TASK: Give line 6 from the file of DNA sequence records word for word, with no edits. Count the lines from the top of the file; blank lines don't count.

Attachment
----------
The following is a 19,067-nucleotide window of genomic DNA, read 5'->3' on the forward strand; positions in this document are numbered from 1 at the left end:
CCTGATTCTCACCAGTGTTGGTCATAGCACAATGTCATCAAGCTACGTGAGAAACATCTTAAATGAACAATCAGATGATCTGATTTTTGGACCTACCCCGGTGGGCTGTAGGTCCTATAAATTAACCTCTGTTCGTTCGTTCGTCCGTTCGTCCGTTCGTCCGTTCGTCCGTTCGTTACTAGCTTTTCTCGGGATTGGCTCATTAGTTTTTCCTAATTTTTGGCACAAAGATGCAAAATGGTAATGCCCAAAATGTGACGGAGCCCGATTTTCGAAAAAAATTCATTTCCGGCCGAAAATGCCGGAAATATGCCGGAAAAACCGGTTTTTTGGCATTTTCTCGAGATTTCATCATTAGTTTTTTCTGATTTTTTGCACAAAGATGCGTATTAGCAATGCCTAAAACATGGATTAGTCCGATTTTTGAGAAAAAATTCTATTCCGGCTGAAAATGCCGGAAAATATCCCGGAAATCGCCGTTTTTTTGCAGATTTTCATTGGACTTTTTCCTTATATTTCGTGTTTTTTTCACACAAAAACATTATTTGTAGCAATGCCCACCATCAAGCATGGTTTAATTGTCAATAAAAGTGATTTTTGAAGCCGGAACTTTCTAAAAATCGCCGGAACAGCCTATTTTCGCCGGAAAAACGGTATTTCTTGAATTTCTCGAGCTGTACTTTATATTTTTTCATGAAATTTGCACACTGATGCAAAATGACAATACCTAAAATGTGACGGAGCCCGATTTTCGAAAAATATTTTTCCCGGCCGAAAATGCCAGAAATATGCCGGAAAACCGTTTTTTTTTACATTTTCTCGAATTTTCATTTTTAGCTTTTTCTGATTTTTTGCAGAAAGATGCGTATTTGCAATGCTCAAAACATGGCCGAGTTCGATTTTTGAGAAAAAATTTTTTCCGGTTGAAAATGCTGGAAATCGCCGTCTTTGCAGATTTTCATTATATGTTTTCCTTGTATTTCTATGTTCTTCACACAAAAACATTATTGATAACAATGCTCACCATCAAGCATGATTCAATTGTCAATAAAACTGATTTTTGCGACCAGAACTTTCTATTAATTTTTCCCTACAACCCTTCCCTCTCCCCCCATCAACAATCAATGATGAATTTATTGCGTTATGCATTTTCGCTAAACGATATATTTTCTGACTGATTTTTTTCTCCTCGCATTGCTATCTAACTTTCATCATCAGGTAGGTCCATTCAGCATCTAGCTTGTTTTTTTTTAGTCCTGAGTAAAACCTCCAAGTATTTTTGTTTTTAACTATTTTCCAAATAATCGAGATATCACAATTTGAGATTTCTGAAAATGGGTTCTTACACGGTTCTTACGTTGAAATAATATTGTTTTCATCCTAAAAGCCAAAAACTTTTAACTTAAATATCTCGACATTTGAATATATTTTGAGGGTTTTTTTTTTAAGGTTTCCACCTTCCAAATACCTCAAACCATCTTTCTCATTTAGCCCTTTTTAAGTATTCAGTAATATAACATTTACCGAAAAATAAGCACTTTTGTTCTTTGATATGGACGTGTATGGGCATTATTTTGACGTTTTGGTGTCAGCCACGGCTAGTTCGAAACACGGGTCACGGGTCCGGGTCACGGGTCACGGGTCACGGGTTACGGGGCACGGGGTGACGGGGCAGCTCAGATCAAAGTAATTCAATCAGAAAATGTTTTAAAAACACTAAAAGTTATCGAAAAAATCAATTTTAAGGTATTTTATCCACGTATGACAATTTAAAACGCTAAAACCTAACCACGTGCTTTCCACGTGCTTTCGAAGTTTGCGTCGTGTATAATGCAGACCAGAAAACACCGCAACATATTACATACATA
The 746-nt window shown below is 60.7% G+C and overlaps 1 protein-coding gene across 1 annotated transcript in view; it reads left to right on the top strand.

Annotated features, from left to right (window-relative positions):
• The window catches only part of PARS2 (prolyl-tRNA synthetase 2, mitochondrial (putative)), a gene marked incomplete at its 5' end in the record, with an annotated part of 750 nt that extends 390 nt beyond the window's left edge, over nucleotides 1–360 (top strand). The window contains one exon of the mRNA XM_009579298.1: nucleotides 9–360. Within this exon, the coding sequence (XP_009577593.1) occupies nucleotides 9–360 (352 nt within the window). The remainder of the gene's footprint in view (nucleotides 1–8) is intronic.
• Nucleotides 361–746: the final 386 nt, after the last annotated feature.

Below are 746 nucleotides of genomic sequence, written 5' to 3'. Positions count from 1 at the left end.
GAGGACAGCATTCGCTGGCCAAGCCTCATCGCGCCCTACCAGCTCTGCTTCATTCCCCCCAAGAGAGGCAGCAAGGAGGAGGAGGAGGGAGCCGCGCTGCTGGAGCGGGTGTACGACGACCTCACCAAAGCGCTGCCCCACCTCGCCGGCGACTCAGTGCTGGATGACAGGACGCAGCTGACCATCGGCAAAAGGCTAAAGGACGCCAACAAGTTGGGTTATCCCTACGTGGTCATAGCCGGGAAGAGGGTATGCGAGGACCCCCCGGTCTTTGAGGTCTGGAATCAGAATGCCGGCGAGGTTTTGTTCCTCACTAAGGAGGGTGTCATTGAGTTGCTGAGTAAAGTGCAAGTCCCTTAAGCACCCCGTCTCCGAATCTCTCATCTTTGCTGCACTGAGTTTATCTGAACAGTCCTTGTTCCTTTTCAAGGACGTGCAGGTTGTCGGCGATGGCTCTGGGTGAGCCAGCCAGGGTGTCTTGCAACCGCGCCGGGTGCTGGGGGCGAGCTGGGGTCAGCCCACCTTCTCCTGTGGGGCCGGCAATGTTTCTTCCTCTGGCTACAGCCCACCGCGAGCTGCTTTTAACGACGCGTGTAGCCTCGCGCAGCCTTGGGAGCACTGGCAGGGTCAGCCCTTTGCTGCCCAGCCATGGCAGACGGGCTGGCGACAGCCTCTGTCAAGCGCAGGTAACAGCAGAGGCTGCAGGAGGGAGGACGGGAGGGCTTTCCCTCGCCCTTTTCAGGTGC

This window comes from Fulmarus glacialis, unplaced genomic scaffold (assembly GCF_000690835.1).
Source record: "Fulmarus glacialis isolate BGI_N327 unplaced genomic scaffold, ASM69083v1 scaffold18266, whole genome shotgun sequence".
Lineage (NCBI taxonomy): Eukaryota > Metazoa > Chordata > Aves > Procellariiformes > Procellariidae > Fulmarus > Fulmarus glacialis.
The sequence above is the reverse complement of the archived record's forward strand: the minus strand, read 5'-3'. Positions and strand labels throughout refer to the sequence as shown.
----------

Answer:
• Nucleotides 361–746: the final 386 nt, after the last annotated feature.